Doctor says letting kids play football should be considered child abuse

By: Zach Klein

Updated:

The prominent doctor who inspired the movie “Concussion” told Channel 2 Action News that someday, parents allowing their children to play football will be considered child abuse. 

Dr. Bennet Omalu told Channel 2 Sports Director Zach Klein no one under the age of 18 should play football. But one local doctor and leaders of Metro Atlanta’s Pop Warner league say steps can be taken to protect children against brain injuries on the football field.

Hard hits are a part of football.

“I like playing football because of the hitting,” said 10-year-old Antrell Matthews, who plays for the Henry County Mustangs.

Hard hits to the head can lead to brain injuries including concussions and chronic traumatic encephalopathy (CTE). The symptoms of CTE are severe.

CTE is a degenerative condition linked to repeated head injuries. It is only diagnosed after death by studying the brain.  

“Diminished intelligence, inability to control your moods, your emotions, your temper,” said Dr. Omalu.

Dr. Bennett Omalu
WSB-TV

He is the first doctor to discover CTE in a NFL player and his research inspired the movie “Concussion.”  

Channel 2 Action News flew to California to go one-on-one with Omalu. He told us why he believes letting a child under the age of 18 play football is child abuse.

“Sending out a child to a field to suffer intentionally inflicted brain damage … there is 100 percent risk of exposure to brain damage. If that is not the classic definition of child abuse, what is?” he said. 

Football had more concussions in games and practices that any other sport, more than 6 percent, according to a study of high school athletes between the 2008 and 2010 school years in the American Journal of Sports Medicine.

Other recent studies have raised awareness about the dangers of concussions and CTE and it's having an impact on youth football. Across the U.S., fewer children are playing the sport.

However, Ryan Brown, the CEO and president of metro Atlanta Pop Warner, said local enrollment is up.  Brown credits that to the way Pop Warner teaches children how to tackle to help prevent brain injuries. 

“We no longer use the head. We try to take the head out of the game, shoulder and arm tackle,” Brown said. 

Channel 2 Action News went to a Henry County Mustangs practice and asked players how they are taught to tackle.

“Your shoulder,” said 8-year-old Caden Smith. 

“You have to lead with your shoulders so you don’t have a concussion because if you lead with your head you’ll have a concussion,” Matthews said. 


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Brown said teaching the right way to tackle has led to fewer concussions.

“Within our three years of existence we had maybe one concussion and a broken arm and that was it,” he said.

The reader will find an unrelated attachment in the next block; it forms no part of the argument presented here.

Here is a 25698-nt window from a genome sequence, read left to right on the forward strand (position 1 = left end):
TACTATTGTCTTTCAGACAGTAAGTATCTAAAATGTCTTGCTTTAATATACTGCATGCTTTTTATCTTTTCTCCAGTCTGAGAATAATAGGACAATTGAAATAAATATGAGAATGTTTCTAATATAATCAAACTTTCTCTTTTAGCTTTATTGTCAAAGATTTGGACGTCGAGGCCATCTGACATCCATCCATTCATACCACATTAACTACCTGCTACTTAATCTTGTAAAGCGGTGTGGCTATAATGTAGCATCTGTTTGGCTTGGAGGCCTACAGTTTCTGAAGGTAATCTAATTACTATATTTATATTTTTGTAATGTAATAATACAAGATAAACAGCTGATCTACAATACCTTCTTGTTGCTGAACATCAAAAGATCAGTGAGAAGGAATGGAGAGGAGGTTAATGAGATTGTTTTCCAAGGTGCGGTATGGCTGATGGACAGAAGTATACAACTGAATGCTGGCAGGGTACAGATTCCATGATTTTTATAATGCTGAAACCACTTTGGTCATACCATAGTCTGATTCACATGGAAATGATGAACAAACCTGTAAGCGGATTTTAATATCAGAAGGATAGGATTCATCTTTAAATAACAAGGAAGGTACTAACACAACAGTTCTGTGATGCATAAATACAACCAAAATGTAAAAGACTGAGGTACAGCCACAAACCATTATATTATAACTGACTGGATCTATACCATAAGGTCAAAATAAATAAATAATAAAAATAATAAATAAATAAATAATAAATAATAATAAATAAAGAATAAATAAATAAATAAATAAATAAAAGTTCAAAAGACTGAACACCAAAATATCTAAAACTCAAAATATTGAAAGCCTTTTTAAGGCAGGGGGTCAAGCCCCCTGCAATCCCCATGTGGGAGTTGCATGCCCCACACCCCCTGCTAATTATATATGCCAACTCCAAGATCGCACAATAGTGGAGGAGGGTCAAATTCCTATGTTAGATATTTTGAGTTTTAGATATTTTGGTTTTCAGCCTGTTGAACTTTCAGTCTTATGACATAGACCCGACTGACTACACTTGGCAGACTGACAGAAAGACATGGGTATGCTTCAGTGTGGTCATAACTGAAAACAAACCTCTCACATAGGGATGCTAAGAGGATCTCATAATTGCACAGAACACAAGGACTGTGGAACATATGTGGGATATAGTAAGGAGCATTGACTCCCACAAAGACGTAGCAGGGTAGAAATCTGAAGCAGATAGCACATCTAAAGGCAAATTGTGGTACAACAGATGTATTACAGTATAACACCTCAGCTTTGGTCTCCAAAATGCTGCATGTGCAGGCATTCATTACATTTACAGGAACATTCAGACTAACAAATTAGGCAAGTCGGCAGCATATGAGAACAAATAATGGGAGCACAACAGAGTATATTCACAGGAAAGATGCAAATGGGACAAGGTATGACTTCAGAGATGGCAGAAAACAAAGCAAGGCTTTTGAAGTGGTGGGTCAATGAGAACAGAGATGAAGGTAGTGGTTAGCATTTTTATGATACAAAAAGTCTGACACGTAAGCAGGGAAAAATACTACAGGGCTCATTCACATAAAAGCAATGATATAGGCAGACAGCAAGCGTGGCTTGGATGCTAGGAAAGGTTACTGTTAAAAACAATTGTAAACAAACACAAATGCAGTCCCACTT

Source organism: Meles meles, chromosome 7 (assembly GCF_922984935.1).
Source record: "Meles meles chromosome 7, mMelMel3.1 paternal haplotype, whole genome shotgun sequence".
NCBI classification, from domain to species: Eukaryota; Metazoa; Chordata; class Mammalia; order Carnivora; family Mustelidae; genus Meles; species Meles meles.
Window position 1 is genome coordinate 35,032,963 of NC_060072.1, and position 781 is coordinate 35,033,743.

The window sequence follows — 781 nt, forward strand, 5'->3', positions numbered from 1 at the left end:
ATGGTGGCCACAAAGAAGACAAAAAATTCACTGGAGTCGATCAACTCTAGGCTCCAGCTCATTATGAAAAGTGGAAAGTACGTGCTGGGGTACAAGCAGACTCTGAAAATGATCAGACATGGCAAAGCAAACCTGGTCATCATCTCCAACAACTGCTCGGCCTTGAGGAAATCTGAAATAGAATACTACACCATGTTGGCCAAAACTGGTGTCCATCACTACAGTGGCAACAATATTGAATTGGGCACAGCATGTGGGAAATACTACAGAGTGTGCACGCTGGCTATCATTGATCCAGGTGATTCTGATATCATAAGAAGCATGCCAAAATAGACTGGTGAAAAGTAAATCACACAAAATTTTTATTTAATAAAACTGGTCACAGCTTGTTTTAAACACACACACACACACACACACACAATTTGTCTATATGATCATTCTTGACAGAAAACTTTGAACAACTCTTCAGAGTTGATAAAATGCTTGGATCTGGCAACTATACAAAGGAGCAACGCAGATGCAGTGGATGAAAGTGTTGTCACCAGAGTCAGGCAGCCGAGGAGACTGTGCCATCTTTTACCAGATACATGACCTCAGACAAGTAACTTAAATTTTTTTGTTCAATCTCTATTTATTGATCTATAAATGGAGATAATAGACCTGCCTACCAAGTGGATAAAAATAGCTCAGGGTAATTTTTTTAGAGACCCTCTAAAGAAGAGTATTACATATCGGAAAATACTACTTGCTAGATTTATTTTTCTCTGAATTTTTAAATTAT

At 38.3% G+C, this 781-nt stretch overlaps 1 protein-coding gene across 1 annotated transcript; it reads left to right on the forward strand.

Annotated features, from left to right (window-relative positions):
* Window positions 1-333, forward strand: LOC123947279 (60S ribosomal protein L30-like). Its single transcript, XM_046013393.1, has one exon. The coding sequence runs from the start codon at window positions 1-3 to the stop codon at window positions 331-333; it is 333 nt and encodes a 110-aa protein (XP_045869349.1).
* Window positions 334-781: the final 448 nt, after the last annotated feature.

“That seems like a low number,” said Dr. Jeffrey Webb, an Emory Sports Medicine specialist and a team doctor for the Atlanta Falcons.

Webb said he believes calling football child abuse is a stretch.  

“It’s hard to make the jump, though, from where we are right now in our concussion research to it being abuse for our children,” he said. 

Jennifer Rice told Channel 2 Action News she had concerns before her son started playing for the Mustangs.

“I was terrified at first. I was really worried,” Rice said. 

She disagreed with Omalu about letting kids play football.  

“No way is it child abuse. I worry about him playing football no less than I do him walking down the stairs in the rain,” Rice said. 

Omalu believes parents need to protect their kids by keeping them off the field.  

“So knowing what we know today, why would you place a helmet on a child and send him out to a field to suffer brain damage?” Omalu said. 

Former Georgia Bulldogs player Brandon Boykin now plays cornerback in the NFL. The current Baltimore Ravens player is on the sidelines recovering from a head and neck injury.  

“There is no way as a parent I’d let my kid play knowing what we know now,” Boykin said. 

Boykin said injuries and the aggressiveness of the sport are why he doesn’t want his future children to play.  However, he doesn’t think letting your child play football is child abuse.  

Brandon Boykin
WSB-TV

“Child abuse no, but understanding that this is a game and it shouldn’t be something that impacts your health for the rest of your life, yes,” Boykin said. 

Boykin said he has recovered to the point where he may be able to play again.

He said it’s a great thing the NFL is shining a spotlight on the danger of concussions, but he said players need to take their safety into their own hands.

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